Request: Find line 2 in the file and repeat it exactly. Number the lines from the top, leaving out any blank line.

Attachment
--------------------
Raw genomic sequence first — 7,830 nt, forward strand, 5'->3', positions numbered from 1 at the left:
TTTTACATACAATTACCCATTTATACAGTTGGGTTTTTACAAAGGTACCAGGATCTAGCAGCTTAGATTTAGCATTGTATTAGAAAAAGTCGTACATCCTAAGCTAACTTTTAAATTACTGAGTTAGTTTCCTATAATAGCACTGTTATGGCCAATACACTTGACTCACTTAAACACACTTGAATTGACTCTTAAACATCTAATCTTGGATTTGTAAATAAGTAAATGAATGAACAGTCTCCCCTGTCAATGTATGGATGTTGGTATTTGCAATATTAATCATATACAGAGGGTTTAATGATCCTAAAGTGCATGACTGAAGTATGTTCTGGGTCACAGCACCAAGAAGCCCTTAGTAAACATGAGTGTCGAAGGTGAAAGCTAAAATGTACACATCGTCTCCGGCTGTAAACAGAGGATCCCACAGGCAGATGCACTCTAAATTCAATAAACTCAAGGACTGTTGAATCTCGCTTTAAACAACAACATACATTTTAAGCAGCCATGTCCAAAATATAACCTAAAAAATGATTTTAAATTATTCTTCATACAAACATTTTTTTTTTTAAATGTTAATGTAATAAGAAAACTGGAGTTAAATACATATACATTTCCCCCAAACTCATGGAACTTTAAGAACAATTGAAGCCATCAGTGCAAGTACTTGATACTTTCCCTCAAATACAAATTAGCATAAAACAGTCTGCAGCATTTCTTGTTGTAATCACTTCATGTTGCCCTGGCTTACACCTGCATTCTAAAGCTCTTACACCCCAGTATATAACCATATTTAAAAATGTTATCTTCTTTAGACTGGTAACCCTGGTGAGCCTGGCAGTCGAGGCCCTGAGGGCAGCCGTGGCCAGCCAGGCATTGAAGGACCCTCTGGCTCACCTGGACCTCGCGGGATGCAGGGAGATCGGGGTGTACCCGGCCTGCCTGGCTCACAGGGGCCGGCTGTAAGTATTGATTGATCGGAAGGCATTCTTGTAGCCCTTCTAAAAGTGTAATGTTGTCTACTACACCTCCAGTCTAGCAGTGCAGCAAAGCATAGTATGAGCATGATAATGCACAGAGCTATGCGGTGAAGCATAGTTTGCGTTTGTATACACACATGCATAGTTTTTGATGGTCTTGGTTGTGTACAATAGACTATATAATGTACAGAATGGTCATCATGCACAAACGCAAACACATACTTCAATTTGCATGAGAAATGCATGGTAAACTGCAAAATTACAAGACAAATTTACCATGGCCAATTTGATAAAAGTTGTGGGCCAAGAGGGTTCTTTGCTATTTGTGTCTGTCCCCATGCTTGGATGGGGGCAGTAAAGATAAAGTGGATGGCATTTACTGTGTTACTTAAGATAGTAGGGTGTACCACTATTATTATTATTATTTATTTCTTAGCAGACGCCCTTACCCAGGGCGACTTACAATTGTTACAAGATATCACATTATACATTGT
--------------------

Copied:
TTTTACATACAATTACCCATTTATACAGTTGGGTTTTTACAAAGGTACCAGGATCTAGCAGCTTAGATTTAGCATTGTATTAGAAAAAGTCGTACATCCTAAGCTAACTTTTAAATTACTGAGTTAGTTTCCTATAATAGCACTGTTATGGCCAATACACTTGACTCACTTAAACACACTTGAATTGACTCTTAAACATCTAATCTTGGATTTGTAAATAAGTAAATGAATGAACAGTCTCCCCTGTCAATGTATGGATGTTGGTATTTGCAATATTAATCATATACAGAGGGTTTAATGATCCTAAAGTGCATGACTGAAGTATGTTCTGGGTCACAGCACCAAGAAGCCCTTAGTAAACATGAGTGTCGAAGGTGAAAGCTAAAATGTACACATCGTCTCCGGCTGTAAACAGAGGATCCCACAGGCAGATGCACTCTAAATTCAATAAACTCAAGGACTGTTGAATCTCGCTTTAAACAACAACATACATTTTAAGCAGCCATGTCCAAAATATAACCTAAAAAATGATTTTAAATTATTCTTCATACAAACATTTTTTTTTTTAAATGTTAATGTAATAAGAAAACTGGAGTTAAATACATATACATTTCCCCCAAACTCATGGAACTTTAAGAACAATTGAAGCCATCAGTGCAAGTACTTGATACTTTCCCTCAAATACAAATTAGCATAAAACAGTCTGCAGCATTTCTTGTTGTAATCACTTCATGTTGCCCTGGCTTACACCTGCATTCTAAAGCTCTTACACCCCAGTATATAACCATATTTAAAAATGTTATCTTCTTTAGACTGGTAACCCTGGTGAGCCTGGCAGTCGAGGCCCTGAGGGCAGCCGTGGCCAGCCAGGCATTGAAGGACCCTCTGGCTCACCTGGACCTCGCGGGATGCAGGGAGATCGGGGTGTACCCGGCCTGCCTGGCTCACAGGGGCCGGCTGTAAGTATTGATTGATCGGAAGGCATTCTTGTAGCCCTTCTAAAAGTGTAATGTTGTCTACTACACCTCCAGTCTAGCAGTGCAGCAAAGCATAGTATGAGCATGATAATGCACAGAGCTATGCGGTGAAGCATAGTTTGCGTTTGTATACACACATGCATAGTTTTTGATGGTCTTGGTTGTGTACAATAGACTATATAATGTACAGAATGGTCATCATGCACAAACGCAAACACATACTTCAATTTGCATGAGAAATGCATGGTAAACTGCAAAATTACAAGACAAATTTACCATGGCCAATTTGATAAAAGTTGTGGGCCAAGAGGGTTCTTTGCTATTTGTGTCTGTCCCCATGCTTGGATGGGGGCAGTAAAGATAAAGTGGATGGCATTTACTGTGTTACTTAAGATAGTAGGGTGTACCACTATTATTATTATTATTTATTTCTTAGCAGACGCCCTTACCCAGGGCGACTTACAATTGTTACAAGATATCACATTATACATTGT